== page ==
News

December 13, 2016

Contact: Sian Wu, sian@resource-media.org, 206-701-4734

U.S., Global Leaders Launch International Alliance to Combat Ocean Acidification

Government leaders launch effort to protect ocean, coastal economies at risk

CORONADO, Calif. — Today leaders from around the world, representing U.S. cities, states, businesses and international federal governments, joined together to sign onto the newly formed International Alliance to Combat Ocean Acidification. Members of this new Alliance will work collaboratively and individually to take actions in order to combat ocean acidification and changing ocean conditions, as well as reduce future impacts to our coastal communities, economies and the health of our oceans.

“Climate change degrades our oceans and coastline,” said Governor Brown at a meeting of the International Alliance to Combat Ocean Acidification in San Diego. “Today, California’s taking additional steps to reduce ocean acidity, boost renewable energy and prevent further coastal oil and gas drilling.”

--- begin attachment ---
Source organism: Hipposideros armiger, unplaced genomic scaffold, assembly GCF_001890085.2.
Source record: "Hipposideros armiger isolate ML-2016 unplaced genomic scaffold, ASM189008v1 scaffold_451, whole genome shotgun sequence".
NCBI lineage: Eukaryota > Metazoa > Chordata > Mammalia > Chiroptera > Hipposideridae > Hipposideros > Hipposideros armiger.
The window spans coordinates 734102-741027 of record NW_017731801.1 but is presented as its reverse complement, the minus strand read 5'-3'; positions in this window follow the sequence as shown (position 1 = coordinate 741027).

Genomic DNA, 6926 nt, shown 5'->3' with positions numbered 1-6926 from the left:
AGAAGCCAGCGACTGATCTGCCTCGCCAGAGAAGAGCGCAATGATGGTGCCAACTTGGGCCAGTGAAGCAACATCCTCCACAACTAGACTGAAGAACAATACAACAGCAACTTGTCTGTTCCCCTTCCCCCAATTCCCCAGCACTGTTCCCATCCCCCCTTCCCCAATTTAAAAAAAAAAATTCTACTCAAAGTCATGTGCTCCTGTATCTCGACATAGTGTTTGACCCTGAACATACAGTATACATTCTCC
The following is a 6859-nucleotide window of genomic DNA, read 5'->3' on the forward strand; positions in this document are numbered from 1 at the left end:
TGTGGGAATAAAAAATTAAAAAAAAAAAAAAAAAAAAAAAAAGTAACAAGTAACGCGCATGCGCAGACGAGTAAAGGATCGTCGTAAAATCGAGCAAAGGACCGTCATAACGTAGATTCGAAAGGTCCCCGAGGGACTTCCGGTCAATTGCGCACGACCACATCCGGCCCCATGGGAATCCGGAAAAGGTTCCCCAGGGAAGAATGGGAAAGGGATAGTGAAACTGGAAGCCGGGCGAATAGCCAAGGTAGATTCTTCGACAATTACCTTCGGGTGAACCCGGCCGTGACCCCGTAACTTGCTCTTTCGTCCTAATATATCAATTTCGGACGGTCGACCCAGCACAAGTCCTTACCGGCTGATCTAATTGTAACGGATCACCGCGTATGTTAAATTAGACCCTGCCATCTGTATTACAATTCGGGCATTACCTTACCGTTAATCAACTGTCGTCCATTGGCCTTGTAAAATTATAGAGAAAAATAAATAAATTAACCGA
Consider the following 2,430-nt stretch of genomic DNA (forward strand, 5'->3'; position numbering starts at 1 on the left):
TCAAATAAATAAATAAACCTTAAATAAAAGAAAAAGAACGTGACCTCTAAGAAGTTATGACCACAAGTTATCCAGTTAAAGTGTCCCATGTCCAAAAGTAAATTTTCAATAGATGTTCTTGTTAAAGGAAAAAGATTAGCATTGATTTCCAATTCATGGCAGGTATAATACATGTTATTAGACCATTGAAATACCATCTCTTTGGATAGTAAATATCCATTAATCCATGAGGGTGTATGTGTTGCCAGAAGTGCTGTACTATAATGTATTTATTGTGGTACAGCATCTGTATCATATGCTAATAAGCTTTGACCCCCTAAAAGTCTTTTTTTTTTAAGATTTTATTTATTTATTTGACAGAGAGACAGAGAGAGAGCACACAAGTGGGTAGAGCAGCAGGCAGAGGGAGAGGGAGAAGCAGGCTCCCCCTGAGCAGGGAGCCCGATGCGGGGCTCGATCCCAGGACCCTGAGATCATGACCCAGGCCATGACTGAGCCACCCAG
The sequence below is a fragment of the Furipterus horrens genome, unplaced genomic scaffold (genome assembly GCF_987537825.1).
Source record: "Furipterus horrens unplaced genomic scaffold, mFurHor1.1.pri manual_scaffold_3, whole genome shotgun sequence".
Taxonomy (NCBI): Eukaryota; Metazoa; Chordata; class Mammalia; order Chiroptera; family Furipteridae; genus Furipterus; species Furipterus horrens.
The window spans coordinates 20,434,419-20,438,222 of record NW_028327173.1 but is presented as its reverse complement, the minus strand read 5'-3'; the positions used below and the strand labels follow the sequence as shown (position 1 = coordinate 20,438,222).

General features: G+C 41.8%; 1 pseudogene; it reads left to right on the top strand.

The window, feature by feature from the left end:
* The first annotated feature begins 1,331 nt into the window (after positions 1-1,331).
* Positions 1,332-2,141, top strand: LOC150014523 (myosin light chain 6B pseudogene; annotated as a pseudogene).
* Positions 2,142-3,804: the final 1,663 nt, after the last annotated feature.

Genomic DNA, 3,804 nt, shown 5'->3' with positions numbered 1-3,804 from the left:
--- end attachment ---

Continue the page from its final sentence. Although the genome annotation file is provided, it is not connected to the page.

Scientists have found that ocean acidification resulting from greenhouse gas emissions has increased by 30 percent and is expected to double over pre-industrial levels by the end of the 21st century. The oceans are the primary protein source for 2.6 billion people, and support $2.5 trillion of economic activity each year. However, drastic changes are occurring in our oceans – from oyster hatchery die-offs to coral reef bleaching – that are being felt by coastal communities around the world.